Forcing bulbs indoors in water is an easy way to enjoy early spring blooms. It is common to bring in a branch of forsythia or other early blooming plant and force it to flower in a vase of water, but can flower bulbs grow in water? Growing bulbs in water is easy but you need to provide the proper amount of chilling time and choose big, fat, healthy bulbs for the project.
Can Flower Bulbs Grow in Water?
Even a novice gardener can learn how to grow flower bulbs in water. You only need a few materials, some fresh water and your choice of bulbs. Not all spring bulbs are good choices for forcing but you can try daffodils, tulips, hyacinth, crocus, and many more. Provide the right container, lighting, and clean water and properly chilled bulbs can fill your home with their winter blasting color and form. While most bulbs are grown in soil, the bulb itself is actually a storage unit with plentiful carbohydrates for growth and root-forming cells. The plants won't last long but the fuel inside the bulb is enough to produce some foliage and flowers indoors for a period of time. The first step is to pick good, healthy bulbs without any mold or soft spots. The bulbs should be large and without blemish. If the bulb is not pre-chilled, use the following chart or give the bulb 3 months on average for chilling:
- Daffodils - 12-15 weeks
- Tulips - 10-16 weeks
- Crocus - 8-15 weeks
- Grape hyacinth - 8-15 weeks
- Iris - 13-15 weeks
- Snowdrop - 15 weeks
- Hyacinth - 12-15 weeks
Forcing flower bulbs in water still requires the plant to experience cold to force the embryo inside to break dormancy when faced with warmer temperatures. Place the bulbs in a paper bag in the refrigerator to trick them into releasing dormancy early.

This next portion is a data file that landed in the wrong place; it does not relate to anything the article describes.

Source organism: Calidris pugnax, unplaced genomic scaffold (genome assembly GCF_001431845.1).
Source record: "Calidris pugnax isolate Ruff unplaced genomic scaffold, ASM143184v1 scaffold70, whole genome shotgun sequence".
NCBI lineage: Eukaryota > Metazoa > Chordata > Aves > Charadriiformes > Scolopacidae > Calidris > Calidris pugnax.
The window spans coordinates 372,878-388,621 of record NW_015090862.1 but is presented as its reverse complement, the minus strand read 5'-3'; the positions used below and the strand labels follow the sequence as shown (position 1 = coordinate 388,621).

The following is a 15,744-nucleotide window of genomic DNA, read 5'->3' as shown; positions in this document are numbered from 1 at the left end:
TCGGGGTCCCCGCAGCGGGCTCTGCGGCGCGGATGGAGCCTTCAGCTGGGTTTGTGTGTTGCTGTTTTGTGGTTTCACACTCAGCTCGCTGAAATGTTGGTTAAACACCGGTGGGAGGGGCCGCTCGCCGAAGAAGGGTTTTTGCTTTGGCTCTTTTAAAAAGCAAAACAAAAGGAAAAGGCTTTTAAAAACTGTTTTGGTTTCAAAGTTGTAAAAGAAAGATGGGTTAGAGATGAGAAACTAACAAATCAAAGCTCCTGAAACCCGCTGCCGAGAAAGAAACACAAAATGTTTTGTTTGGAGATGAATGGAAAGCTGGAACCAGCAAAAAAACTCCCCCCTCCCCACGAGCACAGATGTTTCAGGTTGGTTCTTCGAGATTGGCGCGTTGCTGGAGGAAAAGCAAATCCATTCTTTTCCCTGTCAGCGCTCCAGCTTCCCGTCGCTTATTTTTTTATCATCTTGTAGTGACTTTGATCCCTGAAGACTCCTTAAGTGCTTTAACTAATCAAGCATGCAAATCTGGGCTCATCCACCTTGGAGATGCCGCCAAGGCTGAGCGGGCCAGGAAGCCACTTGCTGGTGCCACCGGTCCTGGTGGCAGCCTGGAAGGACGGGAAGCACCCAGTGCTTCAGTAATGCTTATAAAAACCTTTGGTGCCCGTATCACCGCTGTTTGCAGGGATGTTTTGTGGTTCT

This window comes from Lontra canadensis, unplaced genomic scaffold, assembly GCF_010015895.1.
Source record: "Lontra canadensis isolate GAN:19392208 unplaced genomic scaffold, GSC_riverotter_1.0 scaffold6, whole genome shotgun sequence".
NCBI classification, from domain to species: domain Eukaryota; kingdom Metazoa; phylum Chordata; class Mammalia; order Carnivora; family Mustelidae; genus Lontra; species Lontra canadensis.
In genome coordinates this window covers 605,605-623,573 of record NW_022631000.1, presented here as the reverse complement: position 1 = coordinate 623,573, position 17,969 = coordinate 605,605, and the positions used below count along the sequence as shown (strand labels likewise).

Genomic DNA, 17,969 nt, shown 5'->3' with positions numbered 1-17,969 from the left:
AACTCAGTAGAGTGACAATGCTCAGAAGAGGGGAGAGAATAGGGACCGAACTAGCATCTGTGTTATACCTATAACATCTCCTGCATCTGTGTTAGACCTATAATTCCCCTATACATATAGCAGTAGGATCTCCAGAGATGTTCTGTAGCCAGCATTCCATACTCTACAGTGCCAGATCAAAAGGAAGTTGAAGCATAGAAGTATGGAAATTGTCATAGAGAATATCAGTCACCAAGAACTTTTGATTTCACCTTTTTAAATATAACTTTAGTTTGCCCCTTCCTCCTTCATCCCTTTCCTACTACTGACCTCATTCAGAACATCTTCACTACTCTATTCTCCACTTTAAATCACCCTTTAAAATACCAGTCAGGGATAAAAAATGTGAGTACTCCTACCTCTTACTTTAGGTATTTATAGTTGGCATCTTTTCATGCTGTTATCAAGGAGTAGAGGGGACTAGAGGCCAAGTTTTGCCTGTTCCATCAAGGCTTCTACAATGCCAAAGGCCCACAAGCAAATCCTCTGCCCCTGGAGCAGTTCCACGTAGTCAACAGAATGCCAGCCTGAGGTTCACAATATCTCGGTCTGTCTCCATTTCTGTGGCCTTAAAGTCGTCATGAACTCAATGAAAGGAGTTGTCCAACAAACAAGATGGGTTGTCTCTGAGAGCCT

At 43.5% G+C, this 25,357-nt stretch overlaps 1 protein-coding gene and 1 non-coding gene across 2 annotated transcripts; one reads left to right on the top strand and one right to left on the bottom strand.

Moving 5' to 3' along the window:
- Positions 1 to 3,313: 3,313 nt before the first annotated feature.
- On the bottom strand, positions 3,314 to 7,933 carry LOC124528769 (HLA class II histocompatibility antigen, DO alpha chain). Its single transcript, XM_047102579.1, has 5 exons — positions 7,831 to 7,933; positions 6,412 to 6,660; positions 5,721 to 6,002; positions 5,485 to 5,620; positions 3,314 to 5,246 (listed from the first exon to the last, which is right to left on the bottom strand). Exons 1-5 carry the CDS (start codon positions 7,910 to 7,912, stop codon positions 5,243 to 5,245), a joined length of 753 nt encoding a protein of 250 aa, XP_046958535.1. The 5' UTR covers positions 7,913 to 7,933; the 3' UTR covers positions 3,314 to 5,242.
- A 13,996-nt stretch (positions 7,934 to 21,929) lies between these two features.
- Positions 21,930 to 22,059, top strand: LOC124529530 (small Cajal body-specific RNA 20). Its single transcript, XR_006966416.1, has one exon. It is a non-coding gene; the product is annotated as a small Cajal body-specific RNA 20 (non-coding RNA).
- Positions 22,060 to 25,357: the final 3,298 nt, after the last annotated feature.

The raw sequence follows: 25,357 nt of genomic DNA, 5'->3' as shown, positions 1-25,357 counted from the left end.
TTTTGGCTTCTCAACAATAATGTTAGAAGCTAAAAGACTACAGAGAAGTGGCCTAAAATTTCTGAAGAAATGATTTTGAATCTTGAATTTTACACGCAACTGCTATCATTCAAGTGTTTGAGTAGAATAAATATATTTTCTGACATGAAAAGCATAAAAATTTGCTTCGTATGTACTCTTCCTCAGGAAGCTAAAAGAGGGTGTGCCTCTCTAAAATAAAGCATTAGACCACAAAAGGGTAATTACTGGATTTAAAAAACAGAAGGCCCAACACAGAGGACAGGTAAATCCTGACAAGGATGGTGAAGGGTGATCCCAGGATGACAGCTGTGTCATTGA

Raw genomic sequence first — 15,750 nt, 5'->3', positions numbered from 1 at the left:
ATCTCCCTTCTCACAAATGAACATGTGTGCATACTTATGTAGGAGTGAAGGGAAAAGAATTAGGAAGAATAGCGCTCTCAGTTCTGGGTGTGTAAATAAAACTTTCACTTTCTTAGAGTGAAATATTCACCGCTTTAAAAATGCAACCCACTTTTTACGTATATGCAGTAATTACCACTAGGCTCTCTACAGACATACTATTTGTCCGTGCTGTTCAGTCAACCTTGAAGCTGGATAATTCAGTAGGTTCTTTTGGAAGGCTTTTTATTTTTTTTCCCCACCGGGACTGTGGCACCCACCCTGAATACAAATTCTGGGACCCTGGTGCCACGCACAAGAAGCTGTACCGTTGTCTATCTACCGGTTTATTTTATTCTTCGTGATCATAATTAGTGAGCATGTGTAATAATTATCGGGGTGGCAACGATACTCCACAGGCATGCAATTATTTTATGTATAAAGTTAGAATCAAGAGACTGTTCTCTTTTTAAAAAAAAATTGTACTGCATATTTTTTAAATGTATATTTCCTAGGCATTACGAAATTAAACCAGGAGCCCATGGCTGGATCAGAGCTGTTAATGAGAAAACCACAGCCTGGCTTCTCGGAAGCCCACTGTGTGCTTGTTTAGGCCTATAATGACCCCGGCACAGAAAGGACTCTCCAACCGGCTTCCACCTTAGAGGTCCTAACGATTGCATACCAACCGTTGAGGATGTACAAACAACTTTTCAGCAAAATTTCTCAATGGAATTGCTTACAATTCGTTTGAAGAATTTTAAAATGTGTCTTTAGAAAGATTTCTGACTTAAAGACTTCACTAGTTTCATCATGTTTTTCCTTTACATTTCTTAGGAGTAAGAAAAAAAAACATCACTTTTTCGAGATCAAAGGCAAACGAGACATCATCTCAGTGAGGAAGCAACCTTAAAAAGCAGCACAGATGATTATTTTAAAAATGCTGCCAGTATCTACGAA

Choosing Containers for Growing Bulbs in Water
Bulbs that grow without the stabilizing strength of soil tend to flop over, resulting in a less than appealing display. In order to prevent this, use a container that is at least as tall as the flower stalks will grow. A clear container is fun, because it allows you to watch the roots and shoots form, but you can use any container that will support the leaves and stems and holds water. There are specific vases shaped like an hourglass that support the bulb growth while forcing flower bulbs in water and have an attractive appearance.
How to Grow Flower Bulbs in Water
Forcing bulbs indoors in water may be done by simply submerging the root zone, or you can get fancy and suspend the bulb above the water so only the roots are in the liquid. This method prevents possible rotting from extended submersion. The vases made for forcing bulbs suspend the bulb over the water source. You may also take a tall vase and fill the bottom with pebbles or decorative glass beads. The roots will grow into the pebble and water mixture while the bulb stays high and dry. Arrange the bulbs with the pointed side up on top of the pebbles or beads, add just enough water to just under the bottoms of the bulbs. Keep the container in a room with bright, indirect light and watch the roots form. Add water as necessary to keep the level just where the root zone is forming. Over time you will see leaves and stems. Move the plant to a lighter area where temperatures are at least 65 degrees Fahrenheit (18 C.). Turn the vase so the stems grow straight and don't lean towards the sun. Most bulbs will flower in 2 to 3 weeks after their chilling period.
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Bonnie Grant is a professional landscaper with a Certification in Urban Gardening. She has been gardening and writing for 15 years. A former professional chef, she has a passion for edible landscaping.
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